May/June 2018 – gigs for Crayola Lectern in London and Brighton with Joss Cope, The Rt. Rev. Jennifer Husband and others t.b.c. (16th May, 1st June); ‘A Spring Symposium’ fundraiser for Tim Smith near Salisbury with Lake Of Puppies, Arch Garrison, Crayola Lectern, Bob Drake, Kemper Norton and Emily Jones (12th May)

1 May

Crayola Lectern + Joss Cope + The Rt. Rev. Jennifer Husband, 16th May 2018First things first: the murmuring, brass-dappled Crayola Lectern trio are making their way up for a rare London gig in the middle of May, followed by a Brighton launch show for the new Crayola Lectern album, ‘Happy Endings’, at the start of June. The vehicle for Chris Anderson’s tidal, sometimes melancholic, often softly funny songs – low-key dramas of reflection, resignation and not-quite acceptance – they’re powered by his piano, Al Strachan’s sleepy cornet and percussion and Brighton uberdrummer Damo Waters’ parallel skills on keyboards.

It’s not been confirmed yet who’s joining in at Brighton, though the whispers are that it’ll be someone – or several someones – drawn from Chris’ Brighton psychedelic circles, which includes driving psych-rock ensemble ZOFFF, Kemper Norton (more on whom shortly), CLOWWNS and Spratleys Japs. However, the London bill has its two support acts.

Psych-pop journeyman Joss Cope, armed with his strongest project yet (last year’s ‘Unrequited Lullabies’) will be along for the ride. I recently described the album as “a luscious living-room tranche of psych-pop with a sharp wit; dappled with dextrous pop guitars, carousel prog, fake horns and laps of Mellotron”. Live, you may get a little less of the texturing, but you’ll still get the songs: chatty, wry commentaries on a world wobbling off the rails. The Rt. Rev. Jennifer Husband also happens to be Nick Howiantz, who otherwise divides his time between running Brixton Hill Studios and fronting sporadic, noisy Brighton psych-pop rompers Ham Legion. I’ve no idea about what’s behind the genderswapping ecclesiastical mask, but he/she/they are being tagged as a “veritable modern day Syd Barrett”, so come along and see whether that’s a claim worth claiming or whether it falls interestingly wide of the mark.




 
Dates:

  • Servant Jazz Quarters, 10a Bradbury Street, Dalston, London, N16 8JN, England, Wednesday 16th May 2018, 7:30pm (with Joss Cope + The Rt. Rev. Jennifer Husband) – information here, here and here
  • The Rose Hill, 70-71 Rosehill Terrace, Brighton, BN1 4JL, England, Friday 1st June 2018, 8.00pm (support t.b.c.) – information here

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A Spring Symposium (for Tim Smith), 12th May 2018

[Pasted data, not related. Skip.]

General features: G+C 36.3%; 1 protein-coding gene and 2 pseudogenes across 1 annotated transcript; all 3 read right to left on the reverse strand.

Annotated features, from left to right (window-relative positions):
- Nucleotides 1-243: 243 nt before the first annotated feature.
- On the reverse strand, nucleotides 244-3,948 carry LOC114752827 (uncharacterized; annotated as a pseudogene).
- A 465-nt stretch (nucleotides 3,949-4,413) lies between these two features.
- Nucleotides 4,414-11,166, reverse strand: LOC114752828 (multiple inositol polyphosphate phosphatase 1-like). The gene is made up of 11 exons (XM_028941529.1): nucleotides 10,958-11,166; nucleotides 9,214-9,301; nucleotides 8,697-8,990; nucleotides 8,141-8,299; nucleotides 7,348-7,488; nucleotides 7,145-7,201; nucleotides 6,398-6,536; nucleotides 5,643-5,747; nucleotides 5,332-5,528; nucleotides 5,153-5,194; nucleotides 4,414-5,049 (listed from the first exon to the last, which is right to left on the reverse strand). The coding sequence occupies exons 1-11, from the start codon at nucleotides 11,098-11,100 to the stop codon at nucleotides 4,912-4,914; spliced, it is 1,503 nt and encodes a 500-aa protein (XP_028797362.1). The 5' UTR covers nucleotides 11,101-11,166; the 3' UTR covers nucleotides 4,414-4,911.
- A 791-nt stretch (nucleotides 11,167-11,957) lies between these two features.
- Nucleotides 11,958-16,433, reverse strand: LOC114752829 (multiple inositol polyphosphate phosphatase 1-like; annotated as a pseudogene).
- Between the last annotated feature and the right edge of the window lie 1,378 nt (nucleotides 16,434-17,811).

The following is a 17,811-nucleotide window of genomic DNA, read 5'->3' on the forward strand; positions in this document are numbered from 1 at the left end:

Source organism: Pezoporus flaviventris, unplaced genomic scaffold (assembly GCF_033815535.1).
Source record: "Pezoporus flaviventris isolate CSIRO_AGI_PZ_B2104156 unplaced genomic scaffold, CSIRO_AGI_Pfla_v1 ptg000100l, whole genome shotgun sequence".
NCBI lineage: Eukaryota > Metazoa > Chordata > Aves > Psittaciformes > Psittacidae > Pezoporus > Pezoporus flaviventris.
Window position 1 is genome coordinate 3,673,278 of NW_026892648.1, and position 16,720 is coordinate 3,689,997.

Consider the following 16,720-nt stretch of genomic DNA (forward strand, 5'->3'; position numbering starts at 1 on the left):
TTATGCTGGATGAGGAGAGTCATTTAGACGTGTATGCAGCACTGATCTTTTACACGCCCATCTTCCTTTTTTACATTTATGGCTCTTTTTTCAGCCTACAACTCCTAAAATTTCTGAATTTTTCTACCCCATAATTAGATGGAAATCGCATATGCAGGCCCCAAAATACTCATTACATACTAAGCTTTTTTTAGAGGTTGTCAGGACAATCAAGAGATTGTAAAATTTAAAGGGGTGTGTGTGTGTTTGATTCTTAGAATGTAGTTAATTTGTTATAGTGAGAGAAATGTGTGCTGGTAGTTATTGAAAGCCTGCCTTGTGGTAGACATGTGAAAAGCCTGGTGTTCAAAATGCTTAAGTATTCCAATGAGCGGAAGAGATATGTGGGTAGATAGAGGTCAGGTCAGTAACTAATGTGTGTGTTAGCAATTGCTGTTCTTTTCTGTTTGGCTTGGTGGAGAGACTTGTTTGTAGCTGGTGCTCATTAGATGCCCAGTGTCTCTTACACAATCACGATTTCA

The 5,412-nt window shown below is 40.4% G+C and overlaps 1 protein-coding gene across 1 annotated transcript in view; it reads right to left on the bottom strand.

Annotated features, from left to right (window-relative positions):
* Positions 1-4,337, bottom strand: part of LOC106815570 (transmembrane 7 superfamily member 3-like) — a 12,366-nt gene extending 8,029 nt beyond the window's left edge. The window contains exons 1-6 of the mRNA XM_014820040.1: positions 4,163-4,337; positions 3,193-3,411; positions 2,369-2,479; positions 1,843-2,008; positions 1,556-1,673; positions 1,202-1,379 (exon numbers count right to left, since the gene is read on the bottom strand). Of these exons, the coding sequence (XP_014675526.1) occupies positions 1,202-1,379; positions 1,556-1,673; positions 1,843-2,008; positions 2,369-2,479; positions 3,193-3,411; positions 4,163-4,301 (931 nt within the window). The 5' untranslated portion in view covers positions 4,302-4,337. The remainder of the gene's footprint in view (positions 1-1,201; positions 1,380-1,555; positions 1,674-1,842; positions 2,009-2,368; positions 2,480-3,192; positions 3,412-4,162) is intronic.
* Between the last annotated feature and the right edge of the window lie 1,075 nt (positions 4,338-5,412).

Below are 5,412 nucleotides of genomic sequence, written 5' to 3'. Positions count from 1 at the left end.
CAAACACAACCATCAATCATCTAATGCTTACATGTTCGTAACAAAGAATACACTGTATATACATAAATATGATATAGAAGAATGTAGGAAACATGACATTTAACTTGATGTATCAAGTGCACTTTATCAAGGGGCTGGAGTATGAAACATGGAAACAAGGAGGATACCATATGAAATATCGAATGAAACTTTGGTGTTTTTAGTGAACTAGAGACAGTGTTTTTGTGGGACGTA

I was talking about Crayola – and William D. Drake – only a few posts ago, as regards their Worthing fundraiser for Tim Smith on 19th May. A week before that, both of them (in various permutations) will be joining another Tim fundraiser – this one an all-dayer in Coombe Bissett, nestled in the Wiltshire chalk downs south-west of Salisbury.

‘A Spring Symposium’ is the brainchild – or heartchild – of onetime Cornish folkie Emily Jones, who’s now joined the cluster of Cardiacs family musicians living around Salisbury. Her own songs of seal-wives, haunted bungalows, witchery and other glimpses beyond the vale will be part of the event, alongside contributions from various other characters well-known to Cardiacs followers or to aficionados of certain weird-folk, Rock in Opposition and hauntological camps.




 
Emily’s near-neighbours, Craig and Sharron Fortnam of North Sea Radio Orchestra, will be taking part in various permutations. Craig will be bringing along his Arch Garrison duo with James Larcombe, singing soft songs (on gut-strung acoustic guitar and buzzing organs and monosynths) about long walks, lost brothers, ancient roads, dogs, death and bereavement and the various gentle tug-of-wars between family and necessary solitude, compromise and truthfulness, art and earning. Craig and Sharron will both be playing in a second reunion of Lake Of Puppies, the rollicking, affectionate acoustic-psychedelic folk-pop band they formed with avuncular ex-Cardiac and alternative keyboard virtuoso William D. Drake over twenty years ago. During the mid-‘90s they’d play regular small gigs around London; bobbing up with their bouncy songs of life, good humour and growing things, like a rosy apple in a tub. Sadly, they went their separate and amiable ways after only a few years and no more than a couple of rough demos. Having reconvened in the summer of 2013 (for a lovingly received appearance at the Alphabet Business Convention), they promptly disappeared again, but have been working out a long-delayed debut album on the quiet. Some of that ought to show up at this concert. See below for a couple of dashes of their particular flavour. Large Life might be billed as Bill’s, but it’s Puppies to the bone, and their 2013 set from Salisbury should give you an idea as to how they are now.